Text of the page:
A safe deposit box provides a private, secure storage place for important papers. The boxes are available at many financial institutions, including the State Department Federal Credit Union. Other commercial establishments offer safe deposit services as well.
In some states, the safe deposit box is sealed upon the death of one owner until the tax authority has assessed the financial value of the contents. You should determine whether this or other access restrictions apply before deciding what to place in the box.
Do not place unregistered property belonging to someone else in a safe deposit box. This includes jewelry or bonds issued to "bearer." Original wills, cemetery deeds, and letters of last instruction, needed quickly in the event of a death, should be kept in a secure place that is more accessible than a safe deposit box.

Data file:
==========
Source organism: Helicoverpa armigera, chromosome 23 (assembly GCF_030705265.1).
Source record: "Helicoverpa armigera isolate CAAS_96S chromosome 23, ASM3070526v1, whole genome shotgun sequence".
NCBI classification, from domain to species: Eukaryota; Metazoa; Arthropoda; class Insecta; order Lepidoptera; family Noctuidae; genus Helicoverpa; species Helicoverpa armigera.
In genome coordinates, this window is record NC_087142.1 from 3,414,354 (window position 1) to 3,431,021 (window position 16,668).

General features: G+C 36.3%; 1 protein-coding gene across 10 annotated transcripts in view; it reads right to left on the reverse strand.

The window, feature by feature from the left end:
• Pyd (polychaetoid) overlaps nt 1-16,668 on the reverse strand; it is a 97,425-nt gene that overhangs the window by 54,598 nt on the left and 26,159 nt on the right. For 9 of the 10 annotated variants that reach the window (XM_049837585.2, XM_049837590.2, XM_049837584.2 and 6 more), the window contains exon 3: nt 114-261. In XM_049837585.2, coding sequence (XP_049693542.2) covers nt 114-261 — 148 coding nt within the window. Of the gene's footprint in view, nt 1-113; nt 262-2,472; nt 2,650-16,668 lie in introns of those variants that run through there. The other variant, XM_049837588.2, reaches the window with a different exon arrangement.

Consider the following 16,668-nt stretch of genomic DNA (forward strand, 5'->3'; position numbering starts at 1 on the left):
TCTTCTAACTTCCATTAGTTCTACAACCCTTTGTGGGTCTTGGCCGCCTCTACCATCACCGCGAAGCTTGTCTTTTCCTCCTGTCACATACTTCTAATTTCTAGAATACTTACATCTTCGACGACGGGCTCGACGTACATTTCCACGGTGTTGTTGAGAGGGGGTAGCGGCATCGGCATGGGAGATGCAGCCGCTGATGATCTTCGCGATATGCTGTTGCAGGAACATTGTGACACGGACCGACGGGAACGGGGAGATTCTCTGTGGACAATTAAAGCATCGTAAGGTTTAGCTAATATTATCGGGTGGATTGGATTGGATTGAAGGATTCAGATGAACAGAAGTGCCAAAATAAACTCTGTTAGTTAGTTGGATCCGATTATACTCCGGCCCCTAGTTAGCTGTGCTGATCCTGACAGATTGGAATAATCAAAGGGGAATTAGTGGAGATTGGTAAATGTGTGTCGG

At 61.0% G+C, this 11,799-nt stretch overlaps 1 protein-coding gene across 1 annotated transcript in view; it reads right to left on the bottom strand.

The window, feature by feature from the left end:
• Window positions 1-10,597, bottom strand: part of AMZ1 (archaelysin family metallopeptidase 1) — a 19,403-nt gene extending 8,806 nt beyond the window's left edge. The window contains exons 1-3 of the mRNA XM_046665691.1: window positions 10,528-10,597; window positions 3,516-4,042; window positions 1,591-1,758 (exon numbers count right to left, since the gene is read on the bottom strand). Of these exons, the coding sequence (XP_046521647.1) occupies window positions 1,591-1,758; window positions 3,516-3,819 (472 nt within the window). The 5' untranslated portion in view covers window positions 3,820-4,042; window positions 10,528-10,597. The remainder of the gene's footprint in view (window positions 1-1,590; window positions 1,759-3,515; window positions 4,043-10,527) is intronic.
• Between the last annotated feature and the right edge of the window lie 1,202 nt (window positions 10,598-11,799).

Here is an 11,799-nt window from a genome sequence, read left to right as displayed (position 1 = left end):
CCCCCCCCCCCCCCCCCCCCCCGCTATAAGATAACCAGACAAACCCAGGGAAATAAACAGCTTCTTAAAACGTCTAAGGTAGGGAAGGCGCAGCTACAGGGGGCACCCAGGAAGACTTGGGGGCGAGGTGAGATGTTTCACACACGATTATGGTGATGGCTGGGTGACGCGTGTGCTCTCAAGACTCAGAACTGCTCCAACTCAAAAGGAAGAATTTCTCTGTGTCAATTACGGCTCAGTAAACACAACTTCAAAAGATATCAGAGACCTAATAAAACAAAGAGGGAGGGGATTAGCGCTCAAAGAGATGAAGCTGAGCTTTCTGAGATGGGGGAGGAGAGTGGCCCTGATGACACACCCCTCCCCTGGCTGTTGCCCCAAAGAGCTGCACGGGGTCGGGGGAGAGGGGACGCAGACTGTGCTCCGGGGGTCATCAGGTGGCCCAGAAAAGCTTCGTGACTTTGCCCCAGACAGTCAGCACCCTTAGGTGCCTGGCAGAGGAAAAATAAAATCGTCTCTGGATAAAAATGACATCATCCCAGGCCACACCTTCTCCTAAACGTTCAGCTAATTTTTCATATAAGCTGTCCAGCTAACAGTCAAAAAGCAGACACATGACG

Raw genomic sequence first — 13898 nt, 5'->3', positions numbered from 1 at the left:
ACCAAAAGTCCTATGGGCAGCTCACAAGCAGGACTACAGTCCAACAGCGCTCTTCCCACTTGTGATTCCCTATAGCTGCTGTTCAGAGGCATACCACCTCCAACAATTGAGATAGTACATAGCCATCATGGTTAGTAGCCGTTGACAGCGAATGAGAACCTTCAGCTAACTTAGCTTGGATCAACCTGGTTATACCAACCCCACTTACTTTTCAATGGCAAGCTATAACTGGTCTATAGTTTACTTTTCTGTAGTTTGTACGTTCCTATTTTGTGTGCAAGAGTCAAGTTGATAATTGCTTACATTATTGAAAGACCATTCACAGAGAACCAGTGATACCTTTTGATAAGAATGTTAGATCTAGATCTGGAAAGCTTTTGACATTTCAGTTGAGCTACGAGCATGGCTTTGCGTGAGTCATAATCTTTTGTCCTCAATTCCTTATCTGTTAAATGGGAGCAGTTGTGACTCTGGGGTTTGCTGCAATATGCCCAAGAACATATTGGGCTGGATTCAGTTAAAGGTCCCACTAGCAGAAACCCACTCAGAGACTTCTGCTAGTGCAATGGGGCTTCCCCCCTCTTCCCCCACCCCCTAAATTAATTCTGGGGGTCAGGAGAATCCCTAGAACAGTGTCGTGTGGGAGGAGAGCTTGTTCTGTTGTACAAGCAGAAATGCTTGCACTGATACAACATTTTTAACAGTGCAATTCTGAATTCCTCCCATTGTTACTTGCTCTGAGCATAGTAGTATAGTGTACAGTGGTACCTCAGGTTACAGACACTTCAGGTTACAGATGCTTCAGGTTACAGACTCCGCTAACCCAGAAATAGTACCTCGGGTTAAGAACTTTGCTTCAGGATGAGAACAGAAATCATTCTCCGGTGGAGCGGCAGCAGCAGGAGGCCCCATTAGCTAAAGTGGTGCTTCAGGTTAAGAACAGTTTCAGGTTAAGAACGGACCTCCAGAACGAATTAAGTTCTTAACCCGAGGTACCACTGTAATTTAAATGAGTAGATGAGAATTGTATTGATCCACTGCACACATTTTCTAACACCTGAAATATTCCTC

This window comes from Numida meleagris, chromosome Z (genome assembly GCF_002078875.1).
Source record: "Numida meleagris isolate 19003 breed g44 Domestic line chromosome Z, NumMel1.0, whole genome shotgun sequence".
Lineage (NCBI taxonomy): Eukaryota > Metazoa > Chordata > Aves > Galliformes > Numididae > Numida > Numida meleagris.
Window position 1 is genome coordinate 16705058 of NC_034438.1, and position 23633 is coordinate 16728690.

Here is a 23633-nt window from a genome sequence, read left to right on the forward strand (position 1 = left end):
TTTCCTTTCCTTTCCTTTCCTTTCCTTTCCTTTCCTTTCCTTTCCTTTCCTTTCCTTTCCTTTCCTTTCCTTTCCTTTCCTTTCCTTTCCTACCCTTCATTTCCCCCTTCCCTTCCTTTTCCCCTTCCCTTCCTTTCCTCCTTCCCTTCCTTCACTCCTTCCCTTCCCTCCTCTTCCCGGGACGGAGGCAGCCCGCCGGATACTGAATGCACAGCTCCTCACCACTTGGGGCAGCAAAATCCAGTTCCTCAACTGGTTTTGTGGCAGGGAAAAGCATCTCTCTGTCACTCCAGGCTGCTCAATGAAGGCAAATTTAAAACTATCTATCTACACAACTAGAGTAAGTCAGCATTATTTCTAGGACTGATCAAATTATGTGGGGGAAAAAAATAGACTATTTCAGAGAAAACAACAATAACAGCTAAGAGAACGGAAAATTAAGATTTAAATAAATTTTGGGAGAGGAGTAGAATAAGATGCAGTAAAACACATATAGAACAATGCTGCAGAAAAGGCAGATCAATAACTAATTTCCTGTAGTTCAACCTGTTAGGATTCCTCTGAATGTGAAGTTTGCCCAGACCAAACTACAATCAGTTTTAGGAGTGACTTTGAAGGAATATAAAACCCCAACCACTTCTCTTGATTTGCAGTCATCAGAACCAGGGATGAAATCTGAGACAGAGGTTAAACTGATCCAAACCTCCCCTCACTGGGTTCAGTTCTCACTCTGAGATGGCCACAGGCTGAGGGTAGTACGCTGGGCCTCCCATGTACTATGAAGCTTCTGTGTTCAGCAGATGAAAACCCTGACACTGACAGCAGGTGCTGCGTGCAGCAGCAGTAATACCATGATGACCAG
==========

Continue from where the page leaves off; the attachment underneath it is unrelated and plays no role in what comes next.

Some Foreign Service families add the name of a trusted friend or relative to the signature card for their box while they are overseas. Choose carefully since, if the relationship deteriorates, removing a co-owner can prove difficult. In some states, making a change requires the box to be closed.
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